The overall process of submitting and getting published was quite an experience. It started with me submitting the review draft day before yesterday. The submission process itself was quite smooth, although I did get the impression that Slashdot gets a lot of submissions than it could possibly publish.

So, I was pleasantly surprized to got a mail from one of the editors, Tim Lord, known as timothy, the very next day. It had some high quality feedback on improving the review as well as fair amount of lambasting that I hadn't read the Slashdot book review guidelines (which, BTW, was true!). Couple of email exchanges later, I had a fairly good idea of what was expected in a Slashdot book review. There wasn't anything new that isn't already covered in the review guidelines, but the guidelines are no match for the direct coaching in the context of a specific work.

Happy that I had the attention of Slashdot, I reworked the whole review and submitted it again yesterday night. The final version that appeared at Slashdot had some more editorial adjustments.

You can see what difference the editorial coaching made by comparing my original draft with the one that got published.

The intensity of the interaction and the quality of feedback amazed me -- it was much more detailed and substantial than those editorial comments I got on draft chapters of my book or other publications. Tim kept telling me that I should say *what and why* about the book than just saying *it is great*. No wonder Slashdot reviews are generally read much better (than reviews at other places).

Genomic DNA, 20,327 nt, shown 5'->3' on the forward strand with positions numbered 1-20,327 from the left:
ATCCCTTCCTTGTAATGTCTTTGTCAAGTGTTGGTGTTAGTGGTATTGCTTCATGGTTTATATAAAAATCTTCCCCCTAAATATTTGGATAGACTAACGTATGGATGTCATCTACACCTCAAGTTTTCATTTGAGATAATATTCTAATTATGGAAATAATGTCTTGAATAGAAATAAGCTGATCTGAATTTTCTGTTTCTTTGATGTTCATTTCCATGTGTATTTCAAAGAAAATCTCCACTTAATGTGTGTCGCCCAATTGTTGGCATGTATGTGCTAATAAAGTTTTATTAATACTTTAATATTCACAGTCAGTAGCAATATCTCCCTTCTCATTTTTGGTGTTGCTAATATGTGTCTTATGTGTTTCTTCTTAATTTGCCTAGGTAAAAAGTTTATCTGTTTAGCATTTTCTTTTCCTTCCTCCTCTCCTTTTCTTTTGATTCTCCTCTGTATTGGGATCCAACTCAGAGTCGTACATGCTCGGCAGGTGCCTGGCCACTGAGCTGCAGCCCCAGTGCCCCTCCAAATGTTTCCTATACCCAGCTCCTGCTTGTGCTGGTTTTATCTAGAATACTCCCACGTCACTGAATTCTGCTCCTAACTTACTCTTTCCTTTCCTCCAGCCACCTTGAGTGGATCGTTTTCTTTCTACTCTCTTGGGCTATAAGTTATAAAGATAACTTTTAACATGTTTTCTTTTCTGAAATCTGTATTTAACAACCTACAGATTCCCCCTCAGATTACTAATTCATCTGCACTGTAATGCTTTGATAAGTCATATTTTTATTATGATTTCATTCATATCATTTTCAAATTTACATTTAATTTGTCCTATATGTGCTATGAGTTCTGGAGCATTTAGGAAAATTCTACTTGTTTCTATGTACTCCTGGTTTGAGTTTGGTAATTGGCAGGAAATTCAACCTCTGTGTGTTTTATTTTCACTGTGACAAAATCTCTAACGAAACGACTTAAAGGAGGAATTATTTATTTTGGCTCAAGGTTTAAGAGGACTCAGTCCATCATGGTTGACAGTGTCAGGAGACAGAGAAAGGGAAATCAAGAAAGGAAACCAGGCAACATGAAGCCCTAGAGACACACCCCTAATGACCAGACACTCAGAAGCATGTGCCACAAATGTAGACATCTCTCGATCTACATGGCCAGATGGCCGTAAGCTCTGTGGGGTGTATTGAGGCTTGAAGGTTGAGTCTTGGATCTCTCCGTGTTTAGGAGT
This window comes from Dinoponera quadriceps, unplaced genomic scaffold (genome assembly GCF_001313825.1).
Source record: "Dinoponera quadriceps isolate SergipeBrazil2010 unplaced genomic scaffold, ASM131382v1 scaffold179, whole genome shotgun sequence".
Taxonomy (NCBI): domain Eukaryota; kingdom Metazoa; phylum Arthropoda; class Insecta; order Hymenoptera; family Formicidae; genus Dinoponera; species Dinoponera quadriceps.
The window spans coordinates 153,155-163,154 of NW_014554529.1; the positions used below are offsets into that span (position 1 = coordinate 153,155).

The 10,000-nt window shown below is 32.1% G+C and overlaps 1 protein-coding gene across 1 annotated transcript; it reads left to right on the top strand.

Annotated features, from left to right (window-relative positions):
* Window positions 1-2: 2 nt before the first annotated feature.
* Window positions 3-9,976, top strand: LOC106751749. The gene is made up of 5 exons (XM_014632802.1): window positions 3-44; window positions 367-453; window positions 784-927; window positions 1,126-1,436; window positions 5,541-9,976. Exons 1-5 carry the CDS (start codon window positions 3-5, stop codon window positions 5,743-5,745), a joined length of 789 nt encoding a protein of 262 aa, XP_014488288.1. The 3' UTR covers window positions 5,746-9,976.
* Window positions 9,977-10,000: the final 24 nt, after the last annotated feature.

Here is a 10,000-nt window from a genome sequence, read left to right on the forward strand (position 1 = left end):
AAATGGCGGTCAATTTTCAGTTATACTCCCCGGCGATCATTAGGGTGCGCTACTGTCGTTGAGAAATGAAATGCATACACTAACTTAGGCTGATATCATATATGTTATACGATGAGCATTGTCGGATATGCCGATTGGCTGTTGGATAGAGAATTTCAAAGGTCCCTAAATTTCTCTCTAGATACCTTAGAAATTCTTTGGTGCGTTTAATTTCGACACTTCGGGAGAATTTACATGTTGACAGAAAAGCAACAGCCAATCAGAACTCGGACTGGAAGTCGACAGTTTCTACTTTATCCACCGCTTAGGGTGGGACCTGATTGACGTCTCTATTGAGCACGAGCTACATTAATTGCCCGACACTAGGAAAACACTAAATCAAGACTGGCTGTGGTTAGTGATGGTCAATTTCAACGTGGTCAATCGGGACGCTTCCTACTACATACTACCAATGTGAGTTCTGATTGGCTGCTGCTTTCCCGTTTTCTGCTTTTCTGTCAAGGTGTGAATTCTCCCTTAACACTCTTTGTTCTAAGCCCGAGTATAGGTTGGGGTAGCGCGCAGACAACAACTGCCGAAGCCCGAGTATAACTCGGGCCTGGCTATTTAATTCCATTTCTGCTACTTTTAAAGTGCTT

I am still somewhat mystified about why Tim spent as much time with me as he did, especially considering the high volume of review submissions they get. Though I do have some plausible explanations: I perhaps had a few sentences that caught his attention:

  • "Using a Hole-Hawg for the job of a homeowners drill can have deleterious effect on productivity by causing serious harm to the health of the inexperienced operator." Just identifying a tool for a task is not enough. You should also be able to match the demands of the task to the characteristics of the tool and your ability to handle the tool.
  • What this book does is to create the right context, introduce the appropriate topics, and generate sufficient motivation to explore further. Fair enough. In fact, I believe this is the best approach for any book in this "Google era" -- the book should tell what you should look for and let Google do the rest.

This, coupled with the credibility due to author status, might have influenced him. Or that is what I think.

July 12, 2005

Book Review: Ant The Definitive Guide